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Mander Organs


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Posts posted by HarmonicsV

  1. I'm always intrigued to see what repertoire (both organ and choral) interests other people on this board, so here's a poser - pick the music for your ideal Evensong service! That is to say, the music which you would include in a service encompassing your favourites.


    You can choose (some or all of) the following:


    Opening Voluntary



    Office Hymn



    1 or 2 Anthems

    Two Further Hymns

    Concluding Voluntary


    Since this is designed to just find out what people like, then it is not limited by seasons - so you can mix music from Christmas, Easter, or whichever part of the year you want!


    I would post mine, but I haven't fully decided yet - I will add it in due course.


    Dupre: Souvenir (Sept Pieces)

    Tallis: Audivi Vocem de Caelo

    Responses: Leighton

    Psalm 37: Gauntlett, Stanford, Watson

    Hark, a Herald Voice is Calling (NO descant!)

    Magdalen College Service: Leighton

    Byrd: O Lord, Turn Thy Wrath

    Dupre: Le Monde dans L'attente du Sauveur


    The prevailing weather should be wet; the minister would not, apart from the intercessions, use any words not prescribed by the BCP. He should especially not begin "Good afternoon, and welcome to this blah blah blah..." :rolleyes:

  2. I am rather pleased that Cynic broke ranks and tried to turn the discussion to the most beautiful stop you know, because he was only saying out loud what I was privately thinking. Isn't it a bit adolescent to compare stops on the basis of 'mine is bigger than yours' ? As musicians, shouldn't we have outgrown this ? Shouldn't we be more concerned with beauty than with force ?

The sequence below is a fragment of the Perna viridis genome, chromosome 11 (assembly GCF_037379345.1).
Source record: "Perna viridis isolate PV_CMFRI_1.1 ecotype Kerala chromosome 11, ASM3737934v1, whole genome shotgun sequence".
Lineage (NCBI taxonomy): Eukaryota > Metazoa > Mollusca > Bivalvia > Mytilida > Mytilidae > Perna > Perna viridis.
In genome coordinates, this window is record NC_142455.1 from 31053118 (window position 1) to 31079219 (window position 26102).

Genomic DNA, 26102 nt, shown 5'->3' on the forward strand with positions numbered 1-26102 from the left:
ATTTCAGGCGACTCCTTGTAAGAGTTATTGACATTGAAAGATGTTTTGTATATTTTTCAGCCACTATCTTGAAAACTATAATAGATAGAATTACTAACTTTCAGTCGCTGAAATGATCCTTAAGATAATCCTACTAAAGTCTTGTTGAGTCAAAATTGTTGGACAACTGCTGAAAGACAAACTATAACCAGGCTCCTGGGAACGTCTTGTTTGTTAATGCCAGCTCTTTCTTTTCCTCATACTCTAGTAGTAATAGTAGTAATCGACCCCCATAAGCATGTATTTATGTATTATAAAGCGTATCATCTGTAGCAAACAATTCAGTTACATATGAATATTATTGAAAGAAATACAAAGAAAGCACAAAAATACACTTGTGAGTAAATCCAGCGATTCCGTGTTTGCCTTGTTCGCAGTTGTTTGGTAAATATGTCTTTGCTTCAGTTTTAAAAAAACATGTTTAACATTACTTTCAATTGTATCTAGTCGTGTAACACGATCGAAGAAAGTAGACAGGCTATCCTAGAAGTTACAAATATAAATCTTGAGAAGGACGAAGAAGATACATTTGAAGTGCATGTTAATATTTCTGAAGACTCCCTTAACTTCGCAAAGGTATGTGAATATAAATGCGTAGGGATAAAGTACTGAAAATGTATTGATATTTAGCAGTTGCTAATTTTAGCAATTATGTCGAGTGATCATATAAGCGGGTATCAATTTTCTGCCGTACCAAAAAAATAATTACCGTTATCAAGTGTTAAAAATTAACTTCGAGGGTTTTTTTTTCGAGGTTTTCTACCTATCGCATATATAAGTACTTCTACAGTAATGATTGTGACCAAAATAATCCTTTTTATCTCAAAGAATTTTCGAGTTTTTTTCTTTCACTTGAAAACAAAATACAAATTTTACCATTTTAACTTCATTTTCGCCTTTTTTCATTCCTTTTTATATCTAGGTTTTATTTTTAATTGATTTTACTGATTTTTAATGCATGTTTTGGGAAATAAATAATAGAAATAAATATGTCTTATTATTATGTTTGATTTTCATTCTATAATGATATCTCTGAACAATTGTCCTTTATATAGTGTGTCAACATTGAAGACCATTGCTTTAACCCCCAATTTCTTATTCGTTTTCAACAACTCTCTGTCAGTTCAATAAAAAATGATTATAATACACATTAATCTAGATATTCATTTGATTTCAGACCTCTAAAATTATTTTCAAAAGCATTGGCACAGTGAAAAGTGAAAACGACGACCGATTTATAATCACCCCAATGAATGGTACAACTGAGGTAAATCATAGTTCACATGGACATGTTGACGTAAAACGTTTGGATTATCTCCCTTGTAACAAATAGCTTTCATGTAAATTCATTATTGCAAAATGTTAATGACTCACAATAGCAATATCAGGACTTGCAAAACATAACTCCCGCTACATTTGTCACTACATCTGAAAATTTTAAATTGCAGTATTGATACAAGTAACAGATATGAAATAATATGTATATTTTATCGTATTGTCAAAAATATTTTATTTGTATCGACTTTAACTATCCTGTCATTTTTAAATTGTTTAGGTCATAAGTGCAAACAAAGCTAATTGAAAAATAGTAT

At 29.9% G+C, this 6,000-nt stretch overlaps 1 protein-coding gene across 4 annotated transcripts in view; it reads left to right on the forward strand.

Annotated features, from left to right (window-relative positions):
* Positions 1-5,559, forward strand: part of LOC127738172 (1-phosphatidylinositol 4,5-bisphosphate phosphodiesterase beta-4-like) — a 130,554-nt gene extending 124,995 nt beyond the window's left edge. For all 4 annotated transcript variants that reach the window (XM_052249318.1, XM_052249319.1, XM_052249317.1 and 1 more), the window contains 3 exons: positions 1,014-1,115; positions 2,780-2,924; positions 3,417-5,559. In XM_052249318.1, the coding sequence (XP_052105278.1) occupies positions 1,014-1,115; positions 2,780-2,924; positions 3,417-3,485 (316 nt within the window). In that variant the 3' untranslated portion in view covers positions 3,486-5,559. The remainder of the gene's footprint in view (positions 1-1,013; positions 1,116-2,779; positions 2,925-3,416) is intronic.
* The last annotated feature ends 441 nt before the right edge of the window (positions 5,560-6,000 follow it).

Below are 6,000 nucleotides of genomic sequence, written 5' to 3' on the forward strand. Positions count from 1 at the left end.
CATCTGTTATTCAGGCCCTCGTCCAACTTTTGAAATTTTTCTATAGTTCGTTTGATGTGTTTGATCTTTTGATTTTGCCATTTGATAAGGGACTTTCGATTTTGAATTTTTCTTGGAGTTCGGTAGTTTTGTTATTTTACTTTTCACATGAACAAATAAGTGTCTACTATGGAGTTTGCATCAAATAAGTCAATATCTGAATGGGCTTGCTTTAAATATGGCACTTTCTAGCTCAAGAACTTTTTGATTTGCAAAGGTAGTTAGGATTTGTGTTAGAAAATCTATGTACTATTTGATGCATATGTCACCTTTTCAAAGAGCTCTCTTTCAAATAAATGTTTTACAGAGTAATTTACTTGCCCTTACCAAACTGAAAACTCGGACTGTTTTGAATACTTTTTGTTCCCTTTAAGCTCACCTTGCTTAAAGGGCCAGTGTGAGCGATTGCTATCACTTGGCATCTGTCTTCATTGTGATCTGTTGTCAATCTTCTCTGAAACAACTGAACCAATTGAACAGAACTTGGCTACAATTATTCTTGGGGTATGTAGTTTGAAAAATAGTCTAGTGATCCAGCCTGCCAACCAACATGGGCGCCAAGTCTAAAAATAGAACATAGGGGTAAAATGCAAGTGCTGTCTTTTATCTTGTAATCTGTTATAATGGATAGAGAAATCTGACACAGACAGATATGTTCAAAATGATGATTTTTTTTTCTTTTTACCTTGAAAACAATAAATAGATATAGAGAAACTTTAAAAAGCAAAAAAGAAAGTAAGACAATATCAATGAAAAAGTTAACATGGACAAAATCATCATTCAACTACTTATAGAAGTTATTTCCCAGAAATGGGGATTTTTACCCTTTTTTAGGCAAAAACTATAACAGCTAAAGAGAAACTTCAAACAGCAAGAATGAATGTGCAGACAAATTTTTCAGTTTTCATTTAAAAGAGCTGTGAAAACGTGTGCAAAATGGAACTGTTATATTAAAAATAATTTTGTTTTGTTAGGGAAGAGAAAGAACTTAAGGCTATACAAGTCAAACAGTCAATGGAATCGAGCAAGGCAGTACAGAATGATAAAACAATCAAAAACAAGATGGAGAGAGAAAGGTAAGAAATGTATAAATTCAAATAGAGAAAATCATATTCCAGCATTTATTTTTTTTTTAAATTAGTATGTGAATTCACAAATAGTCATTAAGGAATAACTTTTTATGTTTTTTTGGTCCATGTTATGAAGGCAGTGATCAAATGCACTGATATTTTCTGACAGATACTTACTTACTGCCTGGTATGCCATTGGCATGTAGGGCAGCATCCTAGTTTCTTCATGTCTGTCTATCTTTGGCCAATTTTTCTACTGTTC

I certainly see what you're getting at, and quite agree about the beauty of single stops, but actually music's about lots of things - beauty is only one of them. (Any kind of film music/opera which tried to convey only beauty would be very tedious...)


    In another thread, someone mentioned a quote of Gordon Reynolds (?), reminding the organist not to forget that (s)he was once the small child down in the stalls whose toes clenched as full swell came shining through the great diapasons. (Apologies if I've mangled this!) A player who completely eschews all vulgarity, and performs only the most elevated pieces with immaculate taste won't attract the young or the Radio 2 audience (no condescension intended!) to the organ in the first place.


    I think some of the hostility aimed at the Traditional Edwardian Tuba comes from a lack of understanding of its intended uses, and of the Edwardian style of playing. Francis Jackson somewhere mentions Bairstow's use of the tuba to solo the tenor line, in the style of orchestral trombones. FJ does this with great aplomb towards the end of the Stanford Postlude in D - and I've never heard this done by modern players. An important part of the tuba's role was also to augment the pedal line, rather than to swamp the manual choruses.

  3. At the NFT last night I saw Powell & Pressburger's wonderful 'A Matter of Life & Death' (1946).


    The music is by Allan Grey, and the 'court' scenes contain some improv on a large-sounding instrument (hefty diaps, tubas etc.) in a spacious acoustic. Does anyone happen to know which instrument this was? The usual film sites (imdb etc.) aren't very illuminating.



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